While some traders prefer to work with a financial advisor who invests on their behalf, other traders choose to take a ‘do it yourself’ approach, buying and selling their own shares or trading. That’s probably why you’re on the professional trader website.
However, as you know if you’ve ever tried to buy shares, there are different varieties of stock order types. Some orders are executed immediately; others are executed only at a specific time or price, and others have additional conditions.
The type of order used can make a big difference in the price you pay and the returns you get, so it is important to be familiar with the different types of orders in the financial markets.
Order to the Market
A market order is when an investor to trader requests an execution in the act of the sale or purchase of an asset. While this order guarantees the execution of the order, it does not guarantee the execution price. It will usually be executed at the current purchase (sale) or sale (purchase) price. Investors can give simple or complex market order instructions, which can be accessed by brokers or banks they use to trade.
When executing an order to market, traders have no control over the final price. The execution of the order to market is correlated with the availability of sellers and buyers. Depending on the pace of the financial market, the price sold or paid can vary dramatically from the quoted price. It is also possible to divide market orders. The division of market orders can lead to multiple price points, due to the involvement of several traders in the transaction.
If you want to execute an order at a specific price, you must use a limited order. With a limited order, you will determine a certain price for which you want to buy or sell a value. The order is only executed when it has a buyer or seller who will pay or sell a number of assets for that price.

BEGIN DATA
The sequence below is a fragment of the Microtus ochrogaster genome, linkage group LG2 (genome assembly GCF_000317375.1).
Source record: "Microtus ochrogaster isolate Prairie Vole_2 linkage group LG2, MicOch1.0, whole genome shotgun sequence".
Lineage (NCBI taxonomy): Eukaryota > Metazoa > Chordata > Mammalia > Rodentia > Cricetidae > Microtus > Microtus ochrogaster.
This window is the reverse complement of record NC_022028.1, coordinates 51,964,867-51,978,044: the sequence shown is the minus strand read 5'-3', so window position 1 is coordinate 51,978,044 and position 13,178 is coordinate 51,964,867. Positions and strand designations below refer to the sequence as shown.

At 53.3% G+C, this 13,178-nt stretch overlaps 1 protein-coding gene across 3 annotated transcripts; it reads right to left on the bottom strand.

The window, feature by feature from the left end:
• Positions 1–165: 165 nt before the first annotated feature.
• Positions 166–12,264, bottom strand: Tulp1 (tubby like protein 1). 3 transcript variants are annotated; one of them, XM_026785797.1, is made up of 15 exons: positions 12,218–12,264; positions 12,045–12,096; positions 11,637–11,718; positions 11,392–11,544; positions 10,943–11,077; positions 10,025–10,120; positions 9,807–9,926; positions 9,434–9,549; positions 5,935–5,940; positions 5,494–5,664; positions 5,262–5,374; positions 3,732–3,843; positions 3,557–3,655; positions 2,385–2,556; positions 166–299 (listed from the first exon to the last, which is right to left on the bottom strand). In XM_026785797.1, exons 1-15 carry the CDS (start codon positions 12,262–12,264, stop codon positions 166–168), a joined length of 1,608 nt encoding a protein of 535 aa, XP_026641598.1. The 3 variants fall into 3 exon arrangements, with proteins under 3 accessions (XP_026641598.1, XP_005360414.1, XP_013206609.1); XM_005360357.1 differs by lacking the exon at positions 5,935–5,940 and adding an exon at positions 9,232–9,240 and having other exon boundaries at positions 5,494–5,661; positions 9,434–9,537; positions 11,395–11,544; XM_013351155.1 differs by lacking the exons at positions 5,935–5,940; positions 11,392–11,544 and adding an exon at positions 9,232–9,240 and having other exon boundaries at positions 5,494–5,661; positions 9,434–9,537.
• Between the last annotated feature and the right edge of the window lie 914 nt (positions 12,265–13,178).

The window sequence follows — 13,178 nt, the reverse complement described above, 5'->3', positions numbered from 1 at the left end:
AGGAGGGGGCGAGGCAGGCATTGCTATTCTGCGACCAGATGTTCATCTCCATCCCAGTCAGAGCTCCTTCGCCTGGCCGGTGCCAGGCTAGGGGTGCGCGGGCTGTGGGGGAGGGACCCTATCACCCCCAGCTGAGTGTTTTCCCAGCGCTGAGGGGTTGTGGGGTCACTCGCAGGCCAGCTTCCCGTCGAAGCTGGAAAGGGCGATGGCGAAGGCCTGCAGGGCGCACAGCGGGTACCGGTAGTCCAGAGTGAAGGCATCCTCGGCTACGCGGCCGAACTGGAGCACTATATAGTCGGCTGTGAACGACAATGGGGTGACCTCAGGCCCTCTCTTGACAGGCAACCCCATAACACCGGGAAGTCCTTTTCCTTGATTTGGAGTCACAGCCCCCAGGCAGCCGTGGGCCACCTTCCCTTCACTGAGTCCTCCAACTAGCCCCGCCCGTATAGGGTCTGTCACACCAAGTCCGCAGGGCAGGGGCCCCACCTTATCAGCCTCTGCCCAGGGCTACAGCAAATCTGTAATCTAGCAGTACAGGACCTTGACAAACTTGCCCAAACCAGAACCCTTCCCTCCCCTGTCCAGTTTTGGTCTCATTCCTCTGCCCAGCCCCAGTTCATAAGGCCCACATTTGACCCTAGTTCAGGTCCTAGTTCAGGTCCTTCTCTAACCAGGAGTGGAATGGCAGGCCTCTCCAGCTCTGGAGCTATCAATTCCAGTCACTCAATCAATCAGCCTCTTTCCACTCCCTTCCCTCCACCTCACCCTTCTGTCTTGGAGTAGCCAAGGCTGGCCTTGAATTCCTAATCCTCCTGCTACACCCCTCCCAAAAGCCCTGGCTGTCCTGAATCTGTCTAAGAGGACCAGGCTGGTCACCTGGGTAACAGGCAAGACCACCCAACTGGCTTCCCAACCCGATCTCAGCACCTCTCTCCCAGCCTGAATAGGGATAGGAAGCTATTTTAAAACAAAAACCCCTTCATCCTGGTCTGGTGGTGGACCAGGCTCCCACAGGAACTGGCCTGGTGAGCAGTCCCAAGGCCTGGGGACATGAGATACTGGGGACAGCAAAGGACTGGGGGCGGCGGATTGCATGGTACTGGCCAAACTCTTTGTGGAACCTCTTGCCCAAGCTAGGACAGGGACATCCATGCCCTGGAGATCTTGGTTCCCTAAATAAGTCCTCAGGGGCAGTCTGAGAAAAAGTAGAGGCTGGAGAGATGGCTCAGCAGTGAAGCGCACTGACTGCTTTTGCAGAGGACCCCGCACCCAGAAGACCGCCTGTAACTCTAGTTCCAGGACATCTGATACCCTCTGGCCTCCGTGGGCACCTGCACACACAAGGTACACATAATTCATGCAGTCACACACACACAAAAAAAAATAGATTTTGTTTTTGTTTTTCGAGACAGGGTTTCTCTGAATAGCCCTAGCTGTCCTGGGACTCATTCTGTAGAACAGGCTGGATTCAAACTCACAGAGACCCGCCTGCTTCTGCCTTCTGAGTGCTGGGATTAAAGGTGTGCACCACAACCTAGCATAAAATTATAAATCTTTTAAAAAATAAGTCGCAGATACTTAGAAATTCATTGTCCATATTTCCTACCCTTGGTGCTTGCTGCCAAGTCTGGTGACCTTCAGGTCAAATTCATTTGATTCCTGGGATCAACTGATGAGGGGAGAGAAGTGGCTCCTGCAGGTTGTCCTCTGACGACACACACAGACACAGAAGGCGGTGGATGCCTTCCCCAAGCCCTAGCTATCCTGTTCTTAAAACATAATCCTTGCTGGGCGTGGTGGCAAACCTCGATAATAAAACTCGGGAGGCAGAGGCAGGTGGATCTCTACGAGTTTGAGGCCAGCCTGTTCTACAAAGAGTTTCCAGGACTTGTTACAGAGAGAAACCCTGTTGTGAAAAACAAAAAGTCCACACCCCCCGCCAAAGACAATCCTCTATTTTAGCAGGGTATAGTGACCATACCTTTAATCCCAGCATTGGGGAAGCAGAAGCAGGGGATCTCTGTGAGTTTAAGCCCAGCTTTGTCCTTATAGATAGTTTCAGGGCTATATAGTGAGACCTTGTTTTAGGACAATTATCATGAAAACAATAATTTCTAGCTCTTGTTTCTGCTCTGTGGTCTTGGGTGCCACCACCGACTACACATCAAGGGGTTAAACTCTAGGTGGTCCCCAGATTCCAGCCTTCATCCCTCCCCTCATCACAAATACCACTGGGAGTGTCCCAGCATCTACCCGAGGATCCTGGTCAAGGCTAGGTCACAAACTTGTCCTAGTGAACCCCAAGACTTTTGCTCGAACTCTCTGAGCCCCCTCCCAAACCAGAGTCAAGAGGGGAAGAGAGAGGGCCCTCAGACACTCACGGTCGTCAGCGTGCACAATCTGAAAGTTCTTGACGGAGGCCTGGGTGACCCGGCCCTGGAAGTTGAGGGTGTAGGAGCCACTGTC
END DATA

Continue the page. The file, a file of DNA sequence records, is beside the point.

A limited purchase order is only executed at the limit price or below ( if, below).
Let’s take an example, if a trader wants to buy Apple Inc. for a price not exceeding $200 per share, the investor will make a limited order. Once the share price reaches $200, the order is executed. Although a limited-sale order is similar, it is only executed when the shares reach or exceed the limit price.
Limited sales orders may also have additional requirements such as Fill or Kill (FOK) or All or none’ (AON).
When a FOK is requested, the order is executed immediately or killed completely.
With an AON request, the order is executed or not executed at all. If the order is not complete, the request will remain pending until the order is completed.
This is a brokers’ market makers, that is to say, ALL brokers using Metatrader (that do not tell you stories of liquid suppliers and milongas, at the end of the chain there is a market maker), makes no sense. But I use futures or stocks and ETFs, it is basic in a trading strategy, especially when you make money allocation being CTA. You can’t buy futures from 20 customers and 30 can’t. Can I explain? Or all or none.
GTD (Good till date)
If you want to indicate the amount of time an order remains active, you will want to use a period of validity of the order. For example, a valid daily order (GFD) is an order in which the investor wishes to sell or buy insurance for a certain period of time. Once the trader requests the order, it will expire shortly thereafter during the day. These orders will only be valid during the day they are requested. If current orders are not executed during the day, they are canceled at the end of the trading day.